In an article in The Herald on January 6th, a Scottish Government spokesperson is quoted as saying:
"The culture minister has agreed to meet with a number of representatives from across the sector to hear and address their concerns about the transition process and remit of Creative Scotland."
Ms Fabiani has not agreed to meet, and has never met with, the SAU, the only politically and fiscally independent representative organisation for visual and applied artists in the country. The spokesperson also said:
"The Scottish Parliament voted unanimously in favour of the establishment of Creative Scotland as a statutory body, and we will proceed with the democratic legislative route, not least to enshrine the important arms length principle in arts funding."
This is disingenuous. On June 18th 2008 the Scottish Parliament DID NOT vote unanimously for the establishment of Creative Scotland. To be precise, they voted in favour of the proposed Creative Scotland Bill passing Stage 1 of its course into law. There would have followed a further second stage of scrutiny during which, crucially, the bill could have been amended before a final vote. Later in the same session members disagreed over the passage of the bill's Financial Memorandum and split 49/68 for and against. A full account of business in the chamber on that day can be found at:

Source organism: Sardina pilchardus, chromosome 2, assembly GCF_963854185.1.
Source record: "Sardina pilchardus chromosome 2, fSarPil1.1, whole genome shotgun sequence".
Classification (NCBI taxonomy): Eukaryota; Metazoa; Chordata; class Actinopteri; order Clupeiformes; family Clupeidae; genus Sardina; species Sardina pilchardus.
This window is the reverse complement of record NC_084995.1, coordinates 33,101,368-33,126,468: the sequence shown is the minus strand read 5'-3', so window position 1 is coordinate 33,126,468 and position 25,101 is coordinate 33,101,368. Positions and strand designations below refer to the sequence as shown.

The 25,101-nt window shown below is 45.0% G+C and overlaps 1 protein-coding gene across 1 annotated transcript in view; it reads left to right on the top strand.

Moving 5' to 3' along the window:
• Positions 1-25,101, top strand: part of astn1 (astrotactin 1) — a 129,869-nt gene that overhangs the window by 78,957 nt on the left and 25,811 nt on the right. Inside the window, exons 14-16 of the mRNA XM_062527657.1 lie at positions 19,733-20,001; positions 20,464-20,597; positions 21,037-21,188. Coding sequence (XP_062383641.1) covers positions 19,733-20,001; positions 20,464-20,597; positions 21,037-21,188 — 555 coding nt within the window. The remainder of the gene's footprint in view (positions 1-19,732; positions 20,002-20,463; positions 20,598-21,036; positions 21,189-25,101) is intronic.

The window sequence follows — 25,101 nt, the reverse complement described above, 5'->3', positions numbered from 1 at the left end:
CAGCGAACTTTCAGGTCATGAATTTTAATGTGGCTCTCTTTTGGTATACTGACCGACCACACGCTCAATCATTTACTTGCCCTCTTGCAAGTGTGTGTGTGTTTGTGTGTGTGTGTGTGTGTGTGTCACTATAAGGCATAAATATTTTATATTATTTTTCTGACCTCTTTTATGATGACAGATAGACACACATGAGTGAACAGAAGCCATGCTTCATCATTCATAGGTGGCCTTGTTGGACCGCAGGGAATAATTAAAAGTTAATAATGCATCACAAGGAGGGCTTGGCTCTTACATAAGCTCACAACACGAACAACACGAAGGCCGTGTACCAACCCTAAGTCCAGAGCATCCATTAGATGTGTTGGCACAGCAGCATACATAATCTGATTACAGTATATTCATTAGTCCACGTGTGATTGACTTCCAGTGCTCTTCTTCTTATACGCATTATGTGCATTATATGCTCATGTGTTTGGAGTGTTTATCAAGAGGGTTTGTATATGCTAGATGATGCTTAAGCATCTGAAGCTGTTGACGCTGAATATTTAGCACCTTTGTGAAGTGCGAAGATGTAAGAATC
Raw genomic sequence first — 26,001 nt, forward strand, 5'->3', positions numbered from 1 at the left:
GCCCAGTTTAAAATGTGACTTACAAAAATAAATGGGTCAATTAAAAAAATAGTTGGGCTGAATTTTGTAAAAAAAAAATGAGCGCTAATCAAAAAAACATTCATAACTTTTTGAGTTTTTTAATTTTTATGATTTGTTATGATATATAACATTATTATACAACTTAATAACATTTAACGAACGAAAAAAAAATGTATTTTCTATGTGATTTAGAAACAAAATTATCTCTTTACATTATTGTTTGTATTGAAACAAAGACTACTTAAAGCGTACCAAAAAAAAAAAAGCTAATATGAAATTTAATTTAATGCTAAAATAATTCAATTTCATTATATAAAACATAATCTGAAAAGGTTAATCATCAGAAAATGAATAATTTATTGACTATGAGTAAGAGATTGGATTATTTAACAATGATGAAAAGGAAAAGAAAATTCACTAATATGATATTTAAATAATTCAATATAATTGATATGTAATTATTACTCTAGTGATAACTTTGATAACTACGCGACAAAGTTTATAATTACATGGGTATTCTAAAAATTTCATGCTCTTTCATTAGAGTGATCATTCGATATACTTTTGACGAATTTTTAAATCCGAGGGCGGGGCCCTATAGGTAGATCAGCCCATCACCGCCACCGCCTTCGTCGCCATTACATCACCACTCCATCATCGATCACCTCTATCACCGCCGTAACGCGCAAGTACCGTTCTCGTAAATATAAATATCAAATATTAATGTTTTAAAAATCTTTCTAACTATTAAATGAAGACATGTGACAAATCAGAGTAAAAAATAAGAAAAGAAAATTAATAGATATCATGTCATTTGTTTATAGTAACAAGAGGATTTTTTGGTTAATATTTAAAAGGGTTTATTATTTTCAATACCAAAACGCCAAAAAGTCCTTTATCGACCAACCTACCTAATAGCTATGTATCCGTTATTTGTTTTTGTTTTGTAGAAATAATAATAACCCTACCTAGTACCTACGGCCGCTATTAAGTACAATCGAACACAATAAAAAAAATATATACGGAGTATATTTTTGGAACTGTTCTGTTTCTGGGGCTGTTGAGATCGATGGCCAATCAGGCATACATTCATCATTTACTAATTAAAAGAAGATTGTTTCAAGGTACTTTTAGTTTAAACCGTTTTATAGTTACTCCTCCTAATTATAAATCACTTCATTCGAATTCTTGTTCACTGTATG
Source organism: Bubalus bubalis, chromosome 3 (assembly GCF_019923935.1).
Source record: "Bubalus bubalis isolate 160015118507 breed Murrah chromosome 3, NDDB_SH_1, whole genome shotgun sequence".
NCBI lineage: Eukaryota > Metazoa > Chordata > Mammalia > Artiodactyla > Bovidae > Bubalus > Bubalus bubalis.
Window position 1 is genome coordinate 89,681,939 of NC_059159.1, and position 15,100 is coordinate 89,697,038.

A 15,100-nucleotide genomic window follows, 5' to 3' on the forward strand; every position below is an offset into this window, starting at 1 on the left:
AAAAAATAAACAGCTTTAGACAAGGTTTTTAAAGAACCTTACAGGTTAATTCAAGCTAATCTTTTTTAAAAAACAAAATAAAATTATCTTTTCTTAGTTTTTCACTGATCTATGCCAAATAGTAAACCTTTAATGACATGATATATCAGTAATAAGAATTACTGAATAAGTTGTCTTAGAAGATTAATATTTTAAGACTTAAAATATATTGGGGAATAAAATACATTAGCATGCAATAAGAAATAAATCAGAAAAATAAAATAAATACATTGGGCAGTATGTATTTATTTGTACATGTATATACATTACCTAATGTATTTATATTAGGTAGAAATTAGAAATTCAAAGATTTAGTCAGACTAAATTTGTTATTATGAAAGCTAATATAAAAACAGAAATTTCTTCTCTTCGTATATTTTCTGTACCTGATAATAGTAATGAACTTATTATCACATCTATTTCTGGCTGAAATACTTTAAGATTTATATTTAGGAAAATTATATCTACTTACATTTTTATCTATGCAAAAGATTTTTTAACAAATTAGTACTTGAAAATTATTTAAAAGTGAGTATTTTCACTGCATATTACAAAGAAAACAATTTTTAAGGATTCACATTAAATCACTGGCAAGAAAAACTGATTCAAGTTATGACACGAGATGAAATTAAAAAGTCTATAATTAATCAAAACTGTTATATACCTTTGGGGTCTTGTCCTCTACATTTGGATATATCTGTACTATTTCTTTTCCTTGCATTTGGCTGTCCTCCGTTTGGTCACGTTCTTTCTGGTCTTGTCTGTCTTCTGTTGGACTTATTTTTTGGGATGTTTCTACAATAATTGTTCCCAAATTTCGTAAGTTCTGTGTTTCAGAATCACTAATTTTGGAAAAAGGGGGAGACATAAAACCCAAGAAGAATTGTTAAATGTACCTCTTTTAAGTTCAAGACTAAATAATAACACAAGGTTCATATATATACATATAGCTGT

Anyone who reads this report can be in no doubt that the will of parliament was not four-square behind Creative Scotland in the summer of last year, and in the opening weeks of the new year our findings are that opinion among MSPs remains divided.
Later this month the Scottish Government will represent Creative Scotland within the Public Services Reform Bill and in terms that will deal only with its financing. In doing so are taking as read full parliamentary agreement to every article of the Creative Scotland Bill. They seek a short cut past the second stage of scrutiny and possibility of amendment that would have been brought to bear on the Creative Scotland Bill as a matter of course, had they not embarrassed themselves with their lack of clarity in the Financial Memorandum. Therefore their dedication to the "democratic legislative route" must be called into question.
The Scottish Artists Union maintains that in the interests of clarity and transparency as well as the continuing consultation that the entire arts sector is crying out for, Creative Scotland should not be included in the Public Services Reform Bill.